Symphonic sketch "In the Steppes of Central Asia" by Alexander Borodin

Borodin's music ... arouses a feeling of strength, vigor, light;
it has a mighty breath, scope, breadth, spaciousness;
it has a harmonious healthy feeling of life, the joy of perception that you are living.

Boris Asafyev

Alexander Borodin is one of the remarkable representatives of Russian culture of the second half of the 19th century - a brilliant composer, outstanding scientist-chemist, gang public figure, teacher, conductor, music critic, literary talented person. However, Borodin entered the history of world culture primarily as a composer. He created not so many works, but they are distinguished by depth and richness of the content, variety of genres, and classical harmony of forms. Most of them are associated with the Russian epos, with narration of the people heroic deeds. Borodin creative work also features pages of heartfelt, soulful lyrics; a joke and gentle humor are not alien to him. The composer's musical style is characterized by the wide scope of narration, melody, harmony brilliance and active dynamic aspiration. Borodin created the Russian epic symphony and maintained the Russian epic opera pattern.

On the composer's birthday, we have digitized the programmatic work of A.P. Borodin - Symphonic sketch "In the Steppes of Central Asia", recorded from musical media stored in the museum Collection Sound Library.

In 1879, Russian Empire was preparing to celebrate the 25th anniversary of Alexander II enthronement. Various ceremonial events were planned to mark this significant date, including a grandiose performance describing the most significant moments of the Emperor's reign. Nikolai Rimsky-Korsakov, Alexander Borodin, Modest Mussorgsky and other Russian composers were invited to create musical score for this performance. They all accepted this offer. Mussorgsky wrote the march "Siege of Kars”, Rimsky-Korsakov created the chorus “Glory” and Borodin turned to the events that  occured in the1860-1870s in the Central Asia. As a result - the Russian Empire annexed the territories of the Bukhara Emirate, the Kokand and Khiva khanates.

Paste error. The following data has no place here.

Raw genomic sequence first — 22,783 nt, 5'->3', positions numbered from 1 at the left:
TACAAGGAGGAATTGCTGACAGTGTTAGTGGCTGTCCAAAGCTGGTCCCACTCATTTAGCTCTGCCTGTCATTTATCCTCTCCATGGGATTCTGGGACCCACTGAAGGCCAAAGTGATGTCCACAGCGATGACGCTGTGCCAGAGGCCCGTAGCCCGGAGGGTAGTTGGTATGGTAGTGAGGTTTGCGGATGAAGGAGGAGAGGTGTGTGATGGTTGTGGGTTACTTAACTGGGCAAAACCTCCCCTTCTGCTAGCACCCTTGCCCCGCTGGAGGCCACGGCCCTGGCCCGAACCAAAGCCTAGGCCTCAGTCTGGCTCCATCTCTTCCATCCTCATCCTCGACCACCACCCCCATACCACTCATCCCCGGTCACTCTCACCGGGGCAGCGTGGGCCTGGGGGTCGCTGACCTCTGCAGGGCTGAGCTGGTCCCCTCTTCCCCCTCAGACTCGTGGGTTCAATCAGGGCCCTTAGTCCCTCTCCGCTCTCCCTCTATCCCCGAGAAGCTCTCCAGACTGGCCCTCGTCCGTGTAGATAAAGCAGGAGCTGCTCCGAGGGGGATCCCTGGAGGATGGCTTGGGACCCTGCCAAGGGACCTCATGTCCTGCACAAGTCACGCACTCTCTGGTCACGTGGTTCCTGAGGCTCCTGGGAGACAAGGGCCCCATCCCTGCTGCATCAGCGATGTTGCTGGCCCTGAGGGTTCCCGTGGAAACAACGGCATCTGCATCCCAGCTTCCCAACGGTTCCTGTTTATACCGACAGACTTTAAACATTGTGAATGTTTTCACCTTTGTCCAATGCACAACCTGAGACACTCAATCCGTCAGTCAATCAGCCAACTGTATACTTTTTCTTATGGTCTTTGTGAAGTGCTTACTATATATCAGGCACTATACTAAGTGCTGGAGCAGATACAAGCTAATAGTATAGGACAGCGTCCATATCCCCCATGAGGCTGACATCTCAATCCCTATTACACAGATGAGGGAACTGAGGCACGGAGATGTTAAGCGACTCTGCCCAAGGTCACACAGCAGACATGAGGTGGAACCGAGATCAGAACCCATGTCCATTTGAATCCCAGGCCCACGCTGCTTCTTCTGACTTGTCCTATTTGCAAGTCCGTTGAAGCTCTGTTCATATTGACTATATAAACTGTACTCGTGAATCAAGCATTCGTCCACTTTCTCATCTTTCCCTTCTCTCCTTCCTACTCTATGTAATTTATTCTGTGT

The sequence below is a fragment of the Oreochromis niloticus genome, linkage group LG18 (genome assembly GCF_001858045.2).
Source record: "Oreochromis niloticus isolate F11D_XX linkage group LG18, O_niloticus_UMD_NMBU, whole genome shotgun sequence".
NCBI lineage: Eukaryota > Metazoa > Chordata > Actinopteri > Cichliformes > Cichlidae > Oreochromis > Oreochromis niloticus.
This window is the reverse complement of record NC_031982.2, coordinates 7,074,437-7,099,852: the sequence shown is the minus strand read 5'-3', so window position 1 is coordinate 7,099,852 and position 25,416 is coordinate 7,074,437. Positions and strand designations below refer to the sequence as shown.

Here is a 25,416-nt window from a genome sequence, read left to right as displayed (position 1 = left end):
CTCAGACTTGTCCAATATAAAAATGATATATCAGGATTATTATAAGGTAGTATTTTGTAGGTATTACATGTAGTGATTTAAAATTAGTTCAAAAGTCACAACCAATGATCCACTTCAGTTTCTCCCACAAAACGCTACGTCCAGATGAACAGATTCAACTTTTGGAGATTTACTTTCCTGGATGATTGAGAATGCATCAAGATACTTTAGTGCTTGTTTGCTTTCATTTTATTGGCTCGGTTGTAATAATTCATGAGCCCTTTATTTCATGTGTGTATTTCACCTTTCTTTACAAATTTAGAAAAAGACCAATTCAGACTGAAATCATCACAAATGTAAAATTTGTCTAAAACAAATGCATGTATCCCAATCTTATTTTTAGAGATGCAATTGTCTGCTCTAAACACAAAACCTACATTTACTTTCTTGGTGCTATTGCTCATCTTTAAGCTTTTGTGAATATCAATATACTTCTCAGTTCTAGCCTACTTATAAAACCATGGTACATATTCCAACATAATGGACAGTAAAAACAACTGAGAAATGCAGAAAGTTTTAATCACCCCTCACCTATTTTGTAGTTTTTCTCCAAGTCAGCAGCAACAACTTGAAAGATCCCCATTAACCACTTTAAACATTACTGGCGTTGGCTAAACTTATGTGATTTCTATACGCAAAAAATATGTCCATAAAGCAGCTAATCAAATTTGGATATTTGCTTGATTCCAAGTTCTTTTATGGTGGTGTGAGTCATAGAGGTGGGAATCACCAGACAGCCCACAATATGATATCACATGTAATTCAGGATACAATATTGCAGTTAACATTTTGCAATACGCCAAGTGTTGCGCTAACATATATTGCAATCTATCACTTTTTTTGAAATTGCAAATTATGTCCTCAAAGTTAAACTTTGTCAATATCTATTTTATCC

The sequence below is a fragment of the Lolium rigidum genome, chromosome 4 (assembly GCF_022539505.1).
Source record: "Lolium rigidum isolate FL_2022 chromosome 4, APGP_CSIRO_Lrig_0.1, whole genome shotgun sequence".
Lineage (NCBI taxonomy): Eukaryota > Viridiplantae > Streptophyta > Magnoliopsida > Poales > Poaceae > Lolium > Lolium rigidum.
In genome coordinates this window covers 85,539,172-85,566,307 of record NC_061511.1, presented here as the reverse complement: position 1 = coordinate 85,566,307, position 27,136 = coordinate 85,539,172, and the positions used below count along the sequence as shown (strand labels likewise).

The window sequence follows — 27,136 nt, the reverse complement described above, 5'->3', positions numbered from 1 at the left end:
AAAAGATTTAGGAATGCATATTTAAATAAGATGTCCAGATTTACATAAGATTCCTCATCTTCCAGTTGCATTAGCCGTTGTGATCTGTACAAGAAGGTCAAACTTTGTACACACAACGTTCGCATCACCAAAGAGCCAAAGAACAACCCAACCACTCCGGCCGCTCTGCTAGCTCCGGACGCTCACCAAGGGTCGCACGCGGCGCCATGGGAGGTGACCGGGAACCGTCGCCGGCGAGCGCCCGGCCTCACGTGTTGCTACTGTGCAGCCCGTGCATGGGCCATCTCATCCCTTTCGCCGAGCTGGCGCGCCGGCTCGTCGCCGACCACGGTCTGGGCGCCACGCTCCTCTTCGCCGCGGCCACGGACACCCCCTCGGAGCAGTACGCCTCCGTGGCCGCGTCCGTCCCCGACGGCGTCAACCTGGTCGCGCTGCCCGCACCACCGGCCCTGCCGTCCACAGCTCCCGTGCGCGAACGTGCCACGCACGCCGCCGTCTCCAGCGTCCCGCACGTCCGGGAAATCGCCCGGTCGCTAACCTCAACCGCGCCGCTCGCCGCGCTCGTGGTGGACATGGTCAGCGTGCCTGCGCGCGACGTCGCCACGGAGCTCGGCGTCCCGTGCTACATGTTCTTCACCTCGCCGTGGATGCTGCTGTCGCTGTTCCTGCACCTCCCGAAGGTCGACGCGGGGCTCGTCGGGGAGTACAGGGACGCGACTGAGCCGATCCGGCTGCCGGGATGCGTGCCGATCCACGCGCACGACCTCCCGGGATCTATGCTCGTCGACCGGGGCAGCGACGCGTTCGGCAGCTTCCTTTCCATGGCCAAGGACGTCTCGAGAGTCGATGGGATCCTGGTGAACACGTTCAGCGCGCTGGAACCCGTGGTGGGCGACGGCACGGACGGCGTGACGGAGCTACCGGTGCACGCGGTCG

In the symphonic sketch by A. Borodin, called "In the Steppes of Central Asia", the events look somewhat idealized. The score of the musical picture comes with the author's program. This program, in accordance with the proposed order - to reflect the most important events of Alexander II reign was associated with the annexation of Central Asia to Russia. Interest in these events was very high in the Russian society. In the first edition, the synopsis was published in the following form: “In the monotonous Central Asia sandy steppe an alien tune of a peaceful Russian song is sounding for the first rtime. The approaching stomp of horses and camels is heard; the mournful sounds of the eastern melody are heard. A caravan, guarded by the Russian army, passes through the boundless desert. Trustingly and fearlessly, the caravan makes his long journey under the protection of Russian military force. The caravan goes further and further. The peaceful tunes of the Russians and the natives merge into one common harmony, the echoes of which are heard for a long time in the steppe and finally fade away". An important feature of this symphonic picture is the inextricable connection of melodies, harmony and even form with orchestral timbres.

The scheduled performance for which this composition was created was never realized. Hence, the music written for it began to live its own life, being performed in concerts. The first performance of the symphonic sketch "In the Steppes of Central Asia" took place on April 20, 1880 under the baton of Rimsky-Korsakov in the concert of singer Daria Leonova. For the second time this musical sketch was performed on October 30, 1880 during the concert of the Russian Musical Society. It was played under the direction of Eduard Nápravník, and then was widely performed in Russia and abroad, always with constant success.

Ref.: Music Seasons: https://musicseasons.org/borodin-v-srednej-azii/
Belcanto.ru, article by L. Mikheeva